Friday, July 01, 2016

Brazil Weekly Microcephaly Report - June 30th


Brazil has released their weekly Microcephaly report card and it shows the number of suspected cases under investigation has increased by 126 over the past 7 days, while the total number of confirmed microcephaly cases has risen by 22.  

Upon further investigation, another 50 have been discarded as not meeting the criteria for microcephaly, leaving the number still under investigation at 3061.

This is the lowest number  of confirmed microcephaly cases (n=22) we've seen reported since the crisis began last fall, and the 2nd lowest number of `cleared' cases.  

While lower weekly numbers are a hopeful sign, the number of cases peaked between November and February, or six to nine months after the end of the Brazilian summer.

Given the seasonal variations in mosquito populations, and the 9 month human gestation period, we'll have to wait until November or December to see if that pattern repeats.

Meanwhile,we've seen more evidence to suggest fetal exposure to Zika results in more than just microcephaly (see The Lancet: Two Congenital Zika Virus Studies), and yesterday the Brazilian MOH announced plans to Re-Evaluate Criteria For Zika Congenital Syndrome.
Which means that some percentage of the 3400+ previously reviewed and `discarded' cases may still be affected by serious, but less obvious, neurological problems.
This (translated) report from the Brazilian MOH.

Registration Date: 06/30/2016 11:06:32 the amended 30/06/2016 14:06:33 the


Microcephaly: 1,638 cases confirmed by the Ministry of Health

The weekly report gathers information submitted by state health departments until 25 June. Other 3,061 cases remain under investigation

The Ministry of Health released, on Thursday (30), microcephaly new data. By 25 June, it was confirmed 1,638 cases of microcephaly and other nervous system disorders, suggestive of congenital infection throughout the country. 

Other 3,061 suspected cases of microcephaly across the country remain under investigation by the Ministry of Health and the states.
Check also: dengue cases in Brazil have anticipated fall Brazil evaluates changes in microcephaly protocol

Since the beginning of the investigation, in October last year , 8,165 cases were reported to the Ministry of Health. of these, 3,466 were discarded because of normal tests, or because they have microcephaly or malformations confirmed because noninfectious.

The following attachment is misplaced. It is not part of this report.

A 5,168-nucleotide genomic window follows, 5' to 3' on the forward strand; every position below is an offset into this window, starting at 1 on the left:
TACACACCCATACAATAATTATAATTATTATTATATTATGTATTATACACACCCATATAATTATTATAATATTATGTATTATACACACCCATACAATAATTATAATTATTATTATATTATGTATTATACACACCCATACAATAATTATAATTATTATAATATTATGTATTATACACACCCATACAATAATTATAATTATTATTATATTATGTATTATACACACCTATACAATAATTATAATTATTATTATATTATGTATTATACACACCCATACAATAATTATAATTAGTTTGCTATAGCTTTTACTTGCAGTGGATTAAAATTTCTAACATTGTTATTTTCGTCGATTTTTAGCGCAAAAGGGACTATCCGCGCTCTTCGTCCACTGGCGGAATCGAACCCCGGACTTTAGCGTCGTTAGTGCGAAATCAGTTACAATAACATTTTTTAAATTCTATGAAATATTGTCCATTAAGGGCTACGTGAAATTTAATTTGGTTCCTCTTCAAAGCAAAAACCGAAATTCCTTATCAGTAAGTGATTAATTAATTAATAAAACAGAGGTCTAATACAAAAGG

Were also discarded by do not meet the case definition. Of the total confirmed cases, 270 were confirmed by specific laboratory criteria for Zika virus. The Ministry of Health, however, points out that this figure does not represent adequately the total number of cases related to the virus. The folder considers that there was infection Zika most of the mothers who had babies with a final diagnosis of microcephaly. 

The 1,638 confirmed cases in Brazil occurred in 582 municipalities located in all Brazilian states and the Federal District. The mortality rate in the same period, there were 328 suspected deaths of microcephaly and / or alteration of the central nervous system after childbirth or during pregnancy (miscarriage or stillbirth) in the country. This represents 4% of the total reported cases. Of these, 87 were confirmed to microcephaly and / or alteration of the central nervous system. Other 184 are still under investigation and 57 were discarded. 
The Ministry of Health says it is investigating all cases of microcephaly and other disorders of the central nervous system informed by the states, as well as possible relationship with the Zika virus and other congenital infections. Microcephaly may be caused by , various infectious agents beyond Zika as Syphilis, Toxoplasmosis, Other Infectious Agents, Rubella, Cytomegalovirus and Herpes Viral.
The folder guides pregnant women adopt measures to reduce the presence of Aedes aegypti, the elimination of breeding, and protect themselves from mosquito exposure, keeping doors and windows closed or screened, wear pants and long sleeved shirts and use repellents allowed to pregnant women.

No comments: